Who Are Handing Over Your Name to the IRS?
Want to Know if the OVDP Program is Right for You?

Contact the Tax Lawyers at 
Marini& Associates, P.A.  

for a FREE Tax Consultation
Toll Free at 888-8TaxAid (888) 882-9243

Read more at: Tax Times blog

The Often Overlooked 1st Time Penalty Abatement Waiver.

Using the First-Time Penalty Abatement Waiver preview imageUsing the First-Time Penalty Abatement Waiver, This article explores the IRS first-time penalty abatement waiver and explains how to help clients remove certain penalties using it.
12 years ago, the IRS created the first-time penalty abatement administrative waiver (FTA), which allows compliant individual and business taxpayers to request abatement, or removal, of certain penalties that the IRS has assessed against them for the first time.
Despite the advantages of this IRS waiver, few taxpayers who qualify for FTA request it, according to a 2012 report by the Treasury Inspector General for Tax Administration (TIGTA).
According to the report, the problem is twofold:
  1. Most taxpayers and tax professionals do not know FTA exists, and
  2. IRS representatives often incorrectly disallow an FTA when using the IRS’s faulty automated decision tool to make penalty determinations.

In effect, FTA is hidden to most taxpayers and tax practitioners, who may not be aware of how it works, how to request it, or even its existence. Through persistence, a practitioner can often persuade the IRS to reverse an initial incorrect determination that a taxpayer does not qualify for an FTA.

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IRSAC Releases Its 2015 Annual Report

Internal Revenue Service Advisory Council (IRSAC) held its annual public meeting today and released its annual report for 2015 to the IRS Commissioner. The report includes recommendations on a wide range of tax administration issues.

The IRSAC is an advisory group to the entire agency. The IRSAC’s primary purpose is to provide an organized public forum for the Commissioner, senior IRS executives and representatives of the public to discuss relevant tax administration issues.

“Members of IRSAC volunteer their time and energy to provide us with valuable feedback and suggestions regarding the most important issues affecting all types of taxpayers," said IRS Commissioner John Koskinen.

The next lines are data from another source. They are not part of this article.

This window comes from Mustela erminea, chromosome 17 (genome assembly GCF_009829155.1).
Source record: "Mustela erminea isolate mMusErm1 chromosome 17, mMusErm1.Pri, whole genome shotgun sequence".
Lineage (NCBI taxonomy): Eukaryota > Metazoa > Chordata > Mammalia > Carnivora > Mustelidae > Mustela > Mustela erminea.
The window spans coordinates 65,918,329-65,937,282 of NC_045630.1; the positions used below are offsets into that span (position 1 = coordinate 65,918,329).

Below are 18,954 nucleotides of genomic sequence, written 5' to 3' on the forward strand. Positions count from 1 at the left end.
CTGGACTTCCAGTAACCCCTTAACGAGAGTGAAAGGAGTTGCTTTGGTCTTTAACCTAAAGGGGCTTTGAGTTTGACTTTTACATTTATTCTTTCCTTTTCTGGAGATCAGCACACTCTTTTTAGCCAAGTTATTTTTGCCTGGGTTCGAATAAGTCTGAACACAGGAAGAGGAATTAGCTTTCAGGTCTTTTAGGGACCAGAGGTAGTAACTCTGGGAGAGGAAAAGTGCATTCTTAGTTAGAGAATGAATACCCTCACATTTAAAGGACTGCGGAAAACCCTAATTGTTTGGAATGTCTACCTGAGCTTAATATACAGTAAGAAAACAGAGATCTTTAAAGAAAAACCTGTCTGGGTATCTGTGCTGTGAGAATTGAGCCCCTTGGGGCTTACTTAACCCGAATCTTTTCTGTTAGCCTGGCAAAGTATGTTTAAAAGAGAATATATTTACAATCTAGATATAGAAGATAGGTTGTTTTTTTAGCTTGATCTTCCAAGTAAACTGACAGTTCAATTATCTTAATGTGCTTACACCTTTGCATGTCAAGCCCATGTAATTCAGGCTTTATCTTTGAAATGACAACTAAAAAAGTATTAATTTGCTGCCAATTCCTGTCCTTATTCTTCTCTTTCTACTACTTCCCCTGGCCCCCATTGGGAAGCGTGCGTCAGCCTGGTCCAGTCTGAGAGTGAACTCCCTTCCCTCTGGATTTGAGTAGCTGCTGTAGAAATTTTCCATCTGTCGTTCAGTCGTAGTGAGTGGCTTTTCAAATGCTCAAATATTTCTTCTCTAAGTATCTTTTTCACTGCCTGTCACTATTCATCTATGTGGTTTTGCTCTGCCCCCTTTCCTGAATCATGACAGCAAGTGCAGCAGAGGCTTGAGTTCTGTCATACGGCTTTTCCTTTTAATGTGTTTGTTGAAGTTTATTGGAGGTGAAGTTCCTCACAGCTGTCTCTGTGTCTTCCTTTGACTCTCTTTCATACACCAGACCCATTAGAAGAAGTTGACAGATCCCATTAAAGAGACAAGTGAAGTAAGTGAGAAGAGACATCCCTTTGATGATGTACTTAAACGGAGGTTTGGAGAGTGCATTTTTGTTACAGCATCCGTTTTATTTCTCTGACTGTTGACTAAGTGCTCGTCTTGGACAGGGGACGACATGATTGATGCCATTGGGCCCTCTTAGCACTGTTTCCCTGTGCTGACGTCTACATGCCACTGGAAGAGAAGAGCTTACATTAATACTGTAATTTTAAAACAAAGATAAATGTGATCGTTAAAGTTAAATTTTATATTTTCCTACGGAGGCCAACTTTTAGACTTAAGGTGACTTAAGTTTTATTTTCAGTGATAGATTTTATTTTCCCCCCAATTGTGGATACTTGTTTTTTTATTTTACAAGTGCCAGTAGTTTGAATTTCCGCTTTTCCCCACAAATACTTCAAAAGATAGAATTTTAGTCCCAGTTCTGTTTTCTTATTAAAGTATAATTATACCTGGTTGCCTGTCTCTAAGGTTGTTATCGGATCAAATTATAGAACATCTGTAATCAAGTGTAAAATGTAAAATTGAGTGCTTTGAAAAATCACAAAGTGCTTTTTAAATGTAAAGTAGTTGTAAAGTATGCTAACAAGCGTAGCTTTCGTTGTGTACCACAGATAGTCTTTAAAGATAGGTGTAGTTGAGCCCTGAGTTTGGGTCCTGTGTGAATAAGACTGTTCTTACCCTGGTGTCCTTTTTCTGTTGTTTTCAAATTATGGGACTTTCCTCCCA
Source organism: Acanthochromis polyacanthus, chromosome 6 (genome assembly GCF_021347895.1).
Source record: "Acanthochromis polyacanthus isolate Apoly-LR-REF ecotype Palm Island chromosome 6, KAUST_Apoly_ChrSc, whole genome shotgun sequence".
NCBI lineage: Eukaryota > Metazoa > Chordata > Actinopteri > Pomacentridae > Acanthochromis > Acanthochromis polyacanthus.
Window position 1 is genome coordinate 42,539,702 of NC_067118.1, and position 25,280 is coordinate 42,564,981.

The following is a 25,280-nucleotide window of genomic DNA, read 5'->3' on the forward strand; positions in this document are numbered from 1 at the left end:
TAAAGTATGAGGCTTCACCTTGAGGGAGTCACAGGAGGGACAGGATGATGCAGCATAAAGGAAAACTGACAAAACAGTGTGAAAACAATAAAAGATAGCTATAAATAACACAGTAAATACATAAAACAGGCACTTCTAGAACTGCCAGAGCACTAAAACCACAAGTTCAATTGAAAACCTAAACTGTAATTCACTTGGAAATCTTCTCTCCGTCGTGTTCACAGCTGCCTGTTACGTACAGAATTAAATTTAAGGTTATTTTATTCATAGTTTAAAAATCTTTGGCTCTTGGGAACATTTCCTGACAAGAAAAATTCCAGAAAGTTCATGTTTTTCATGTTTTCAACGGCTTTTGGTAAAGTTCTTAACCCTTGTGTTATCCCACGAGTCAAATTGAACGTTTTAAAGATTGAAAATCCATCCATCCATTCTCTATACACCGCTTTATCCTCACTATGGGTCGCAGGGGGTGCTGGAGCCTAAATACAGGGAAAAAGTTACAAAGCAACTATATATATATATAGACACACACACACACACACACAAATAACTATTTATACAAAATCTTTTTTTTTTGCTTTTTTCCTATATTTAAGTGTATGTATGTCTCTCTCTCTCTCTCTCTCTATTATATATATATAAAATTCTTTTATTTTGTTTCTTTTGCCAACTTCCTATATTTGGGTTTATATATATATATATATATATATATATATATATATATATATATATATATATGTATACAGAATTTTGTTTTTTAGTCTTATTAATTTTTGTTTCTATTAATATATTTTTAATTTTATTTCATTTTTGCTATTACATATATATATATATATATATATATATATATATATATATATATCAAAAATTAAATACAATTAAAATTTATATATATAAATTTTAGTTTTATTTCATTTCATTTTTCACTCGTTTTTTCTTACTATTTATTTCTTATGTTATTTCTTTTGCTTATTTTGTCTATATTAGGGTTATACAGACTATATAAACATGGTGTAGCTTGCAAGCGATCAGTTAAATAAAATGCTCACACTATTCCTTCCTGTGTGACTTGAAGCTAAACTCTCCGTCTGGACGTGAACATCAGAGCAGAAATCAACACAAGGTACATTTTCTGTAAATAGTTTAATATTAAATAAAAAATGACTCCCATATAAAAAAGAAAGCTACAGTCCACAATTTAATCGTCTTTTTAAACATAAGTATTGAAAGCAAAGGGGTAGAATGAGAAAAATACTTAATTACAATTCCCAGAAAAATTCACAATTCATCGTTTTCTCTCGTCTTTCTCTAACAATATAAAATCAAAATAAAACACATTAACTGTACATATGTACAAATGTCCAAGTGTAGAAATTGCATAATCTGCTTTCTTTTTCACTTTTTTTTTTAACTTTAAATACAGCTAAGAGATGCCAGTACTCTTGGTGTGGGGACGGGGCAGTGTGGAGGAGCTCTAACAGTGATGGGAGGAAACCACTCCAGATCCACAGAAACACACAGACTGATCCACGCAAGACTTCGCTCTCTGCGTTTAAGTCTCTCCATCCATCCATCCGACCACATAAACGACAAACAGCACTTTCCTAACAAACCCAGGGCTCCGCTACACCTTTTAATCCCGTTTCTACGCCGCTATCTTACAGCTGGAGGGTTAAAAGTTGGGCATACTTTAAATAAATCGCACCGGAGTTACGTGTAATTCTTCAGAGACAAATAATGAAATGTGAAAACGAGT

Advisory council members convey the public’s perception of professional standards and best practices for tax professionals and IRS activities, offer constructive observations regarding current or proposed IRS policies, programs, and procedures, as well as suggest improvements to IRS operations.

Based on its report findings and discussions over the last year, the IRSAC made several recommendations on a broad range of issues and concerns including:

  • The IRS needs sufficient funding to operate efficiently and effectively, provide timely and useful guidance and assistance to taxpayers, and enforce current law, so that the integrity of, and respect for, our voluntary tax system is maintained.
  • Identity authentication of the Form 1040 series.
  • Third-party payer arrangements for employment taxes
  • Continuity of independence, strength and visibility of the Office of Professional Responsibility.
  • Statutory authority of the IRS to regulate tax practice.
  • International Information Return Penalties.

Commissioner Koskinen congratulated and thanked seven members of the Council ending their three-year terms this year:

  • Fred Murray, IRSAC Chairman – Managing Director, Tax Accounting Risk Advisory & International Tax Service at Grant Thornton, LLP, Washington D.C.
  • Michele Gaines – Jackson, Jackson & Jackson, Pittsburgh, P.A.
  • Luis Parra – Key Accounting, Bronx, N.Y.
  • Mark Mesler – Ernst & Young, LLP, Atlanta, G.A.
  • Andre’ Re – Andre’ L. Re, McDonough, G.A.
  • Karen Salemi – Zero Chaos, Pepperell, M.A.
  • Sherrill Trovato – Sherrill L. Trovato, Fountain Valley, C.A.

The IRSAC is administered by the National Public Liaison Office.  The IRSAC draws its members from the taxpaying public, the tax professional community, small and large businesses and the payroll community.

The 2015 Internal Revenue Service Advisory Council Public Report can be found on IRS.gov.

Have A Tax Problem? 



Contact the Tax Lawyers at 
Marini & Associates, P.A.

for a FREE Tax Consultation

Toll Free at 888-8TaxAid (888)882-9243.


Read more at: Tax Times blog